During an interview with American Urban Radio Networks, Brooks was asked why he was being let go. He responded: “I can’t point to any substantive reason. What I can point to is this: the NAACP over the course of less than three years, is more visible, more vocal, growing in members, donors, presence in the courts and in communities across the country.”
Brooks continued: “We’ve had nine court victories against voter suppression in ten months. We not only demonstrated in Flint, we filed suit in Flint…online membership is up 87 percent and online paper membership is up seven percent. Online donations are up 800 percent,” Brooks added. On May 21, Brooks was bombarded on Twitter with positive praise from well-wishers for his three years as NAACP President.
Brooks was also instrumental in spotlighting the damage President Donald Trump’s Attorney General Jeff Sessions will likely do to voting rights with a demonstration in Alabama that resulted in Brooks’ highly publicized arrest.
During a May 19 media call on the end of Brooks’ presidency, NAACP National Board Chairman Leon Russell and Vice Chair Derrick Johnson told reporters that the search for a new leader will start immediately and focus on, “renewed nimbleness and vigilance so that we can aggressively respond to the current climate of political unrest as well as the assault on human rights.”
Russell also added that, “we don’t have a job description in front of us.”
Russell said that there would be a, “system-wide and strategic revisiting of processes…that will ensure the NAACP can address these 21st century challenges.”
Russell also said that he and Johnson would manage the day-to-day NAACP operations on an interim basis until a replacement for Brooks is found. They also announced a NAACP “listening tour” in an effort to be informed “by the people we serve” and to “harness grassroots energy” while at the same time listening also to current staff, past leaders in the Civil Rights Movement and “philanthropic” groups.
The NAACP makes this startling leadership change at an incredibly crucial time. President Donald Trump is reeling amidst accusations of collusion with the Russian government, during the 2016 election season and obstruction of justice involving former FBI Director Jim Comey’s investigation of it. Attorney General Sessions easily represents one of the biggest threats to policy issues disproportionately impacting African Americans.
But the NAACP has clearly taken a back seat in terms of national attention. Younger, tighter and more focused movements such as Black Lives Matter, Color of Change and now The Indivisible Movement have leveraged social media and narrowed priorities to push there agendas as the NAACP has remained in a traditionalist managerial model that would appear ill-suited for the times.
The vote by the 64-member NAACP national board to part ways with Brooks took place during a quarterly board meeting in Florida and on the same day that Dr. Rev. William Barber stepped down as NAACP North Carolina State President. Barber has led the Moral Mondays movement in North Carolina and won political and public relations attention as a result. He is now focused on a diverse “poor people’s campaign” modeled after Dr. Martin Luther King’s own work.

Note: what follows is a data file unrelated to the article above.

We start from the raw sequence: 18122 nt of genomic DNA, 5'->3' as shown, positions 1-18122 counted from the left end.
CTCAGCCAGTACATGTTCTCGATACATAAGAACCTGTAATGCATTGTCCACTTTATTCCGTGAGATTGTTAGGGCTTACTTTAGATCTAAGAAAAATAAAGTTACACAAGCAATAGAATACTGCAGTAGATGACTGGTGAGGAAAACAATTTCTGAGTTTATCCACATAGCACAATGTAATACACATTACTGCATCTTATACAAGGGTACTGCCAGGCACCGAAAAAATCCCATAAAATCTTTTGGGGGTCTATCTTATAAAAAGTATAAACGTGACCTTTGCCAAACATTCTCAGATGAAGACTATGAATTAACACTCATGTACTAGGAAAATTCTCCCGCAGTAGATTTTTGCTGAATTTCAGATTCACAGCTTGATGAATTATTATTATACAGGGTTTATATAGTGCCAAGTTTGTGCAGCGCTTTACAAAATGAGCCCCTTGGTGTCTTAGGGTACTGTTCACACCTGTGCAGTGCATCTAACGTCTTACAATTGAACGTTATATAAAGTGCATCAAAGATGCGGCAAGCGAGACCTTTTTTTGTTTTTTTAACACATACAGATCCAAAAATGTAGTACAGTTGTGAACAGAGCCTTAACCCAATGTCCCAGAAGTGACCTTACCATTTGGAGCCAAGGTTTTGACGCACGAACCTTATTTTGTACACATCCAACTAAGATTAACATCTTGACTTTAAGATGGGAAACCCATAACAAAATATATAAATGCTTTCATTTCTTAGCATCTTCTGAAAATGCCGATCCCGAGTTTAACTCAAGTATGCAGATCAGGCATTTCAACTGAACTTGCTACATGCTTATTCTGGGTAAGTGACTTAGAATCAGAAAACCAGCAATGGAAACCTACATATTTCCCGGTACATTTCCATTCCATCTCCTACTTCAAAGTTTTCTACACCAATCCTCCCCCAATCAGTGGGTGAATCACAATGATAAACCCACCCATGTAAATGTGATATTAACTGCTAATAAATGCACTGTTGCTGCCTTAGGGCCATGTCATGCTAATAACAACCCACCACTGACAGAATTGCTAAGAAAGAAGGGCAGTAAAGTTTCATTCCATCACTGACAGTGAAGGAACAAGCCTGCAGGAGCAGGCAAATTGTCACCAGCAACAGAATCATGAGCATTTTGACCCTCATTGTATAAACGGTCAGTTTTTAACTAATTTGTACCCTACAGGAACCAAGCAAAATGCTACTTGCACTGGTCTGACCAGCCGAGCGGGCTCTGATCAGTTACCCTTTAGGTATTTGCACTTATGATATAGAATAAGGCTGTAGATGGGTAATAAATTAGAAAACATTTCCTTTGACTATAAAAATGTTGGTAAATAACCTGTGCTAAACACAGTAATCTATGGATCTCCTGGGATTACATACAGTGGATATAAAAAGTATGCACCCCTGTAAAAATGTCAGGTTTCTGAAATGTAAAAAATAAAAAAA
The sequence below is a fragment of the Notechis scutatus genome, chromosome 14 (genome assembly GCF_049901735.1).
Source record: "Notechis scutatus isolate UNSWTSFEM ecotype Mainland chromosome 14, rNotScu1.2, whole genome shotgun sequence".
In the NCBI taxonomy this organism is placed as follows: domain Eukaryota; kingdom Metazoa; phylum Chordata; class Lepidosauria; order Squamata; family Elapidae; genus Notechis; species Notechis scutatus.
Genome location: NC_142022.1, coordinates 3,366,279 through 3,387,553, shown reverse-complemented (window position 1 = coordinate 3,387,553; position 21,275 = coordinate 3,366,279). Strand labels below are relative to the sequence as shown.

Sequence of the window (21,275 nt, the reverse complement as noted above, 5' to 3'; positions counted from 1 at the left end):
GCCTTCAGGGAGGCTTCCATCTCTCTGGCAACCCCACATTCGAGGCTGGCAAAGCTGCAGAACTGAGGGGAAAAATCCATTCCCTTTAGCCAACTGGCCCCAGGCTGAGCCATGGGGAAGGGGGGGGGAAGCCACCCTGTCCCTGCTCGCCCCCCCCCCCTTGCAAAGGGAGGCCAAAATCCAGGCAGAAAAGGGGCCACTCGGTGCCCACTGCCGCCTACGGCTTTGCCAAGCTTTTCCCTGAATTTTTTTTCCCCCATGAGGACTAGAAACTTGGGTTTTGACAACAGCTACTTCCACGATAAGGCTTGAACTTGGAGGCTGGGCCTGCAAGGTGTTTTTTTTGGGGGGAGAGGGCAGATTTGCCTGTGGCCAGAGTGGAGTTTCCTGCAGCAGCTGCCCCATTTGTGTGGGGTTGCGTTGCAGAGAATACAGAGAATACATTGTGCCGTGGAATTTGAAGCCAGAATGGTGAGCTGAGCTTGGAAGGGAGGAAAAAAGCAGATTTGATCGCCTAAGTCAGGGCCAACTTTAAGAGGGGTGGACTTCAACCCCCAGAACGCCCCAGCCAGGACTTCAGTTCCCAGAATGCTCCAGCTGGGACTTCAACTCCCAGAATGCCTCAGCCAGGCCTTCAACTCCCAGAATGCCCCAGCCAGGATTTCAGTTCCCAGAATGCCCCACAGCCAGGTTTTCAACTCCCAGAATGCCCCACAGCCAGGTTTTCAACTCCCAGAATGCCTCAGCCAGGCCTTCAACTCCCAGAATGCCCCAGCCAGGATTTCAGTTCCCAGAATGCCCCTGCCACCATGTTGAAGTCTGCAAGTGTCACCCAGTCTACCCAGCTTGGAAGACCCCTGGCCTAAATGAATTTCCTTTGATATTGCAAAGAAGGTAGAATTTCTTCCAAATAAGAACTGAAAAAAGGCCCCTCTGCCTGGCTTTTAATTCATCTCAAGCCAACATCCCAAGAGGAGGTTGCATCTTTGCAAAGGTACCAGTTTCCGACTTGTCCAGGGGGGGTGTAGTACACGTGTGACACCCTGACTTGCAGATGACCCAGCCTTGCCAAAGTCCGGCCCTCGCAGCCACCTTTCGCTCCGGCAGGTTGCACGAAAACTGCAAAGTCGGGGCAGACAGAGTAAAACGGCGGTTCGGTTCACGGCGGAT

Lauren Victoria Burke is a speaker, writer and political analyst. She appears on “NewsOne Now” with Roland Martin every Monday. Lauren is also a frequent contributor to the NNPA Newswire and BlackPressUSA.com. Connect with Lauren by email at LBurke007@gmail.com and on Twitter at @LVBurke.

Ali’s stance on Vietnam War emboldened MLK to oppose conflict

By George E. Curry Editor-in-Chief

EmergeNewsOnline.com

 

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WASHINGTON – Muhammad Ali’s decision to risk going to jail by opposing the Vietnam War provided Dr. Martin Luther King with the strength to come out against the war publicly for the first time, according to the board chairman of King’s old organization.

Bernard Lafayette, a longtime Southern Christian Leadership Conference (SCLC) field organizer and current board chairman, said in an interview with EmergeNewsOnline.com: “He was the reason Martin Luther King had the courage to come out and take a stand against the war, even though Martin Luther King’s own board was not in favor of it.”

He added, “I don’t remember any exact quotes, but Muhammad Ali is the one that pushed Martin Luther King to take a stand.”

Ali, who was a global icon in and out of the boxing ring, died June 3 in a hospital in Scottsdale, Ariz., where he had been admitted with respiratory problems. He was 74 years old. A private funeral service will be held Thursday in his hometown of Louisville, Ky. followed by a public memorial on Friday.

On April 28, 1967, at the height of the Vietnam War, Muhammad Ali refused to be drafted into the U.S. Army, citing religious reasons. He said, “I ain’t got no quarrel with those Vietcong.” Ali, who had converted to Islam three years earlier and changed his name from Cassius Marcellus Clay, Jr. to Muhammad Ali, was immediately stripped of his heavyweight championship title.

He was convicted of draft evasion on June 20, 1967, sentenced to five years in prison, fined $10,000 and banned from boxing for three years. He remained free while his case worked its way through the appeals process.  On June 28, 1971, a unanimous Supreme Court overturned his conviction, granting him conscious objector status.

Ali’s standoff with the federal government captured the attention of Dr. Martin Luther King, Jr., the preeminent civil rights leader of that period.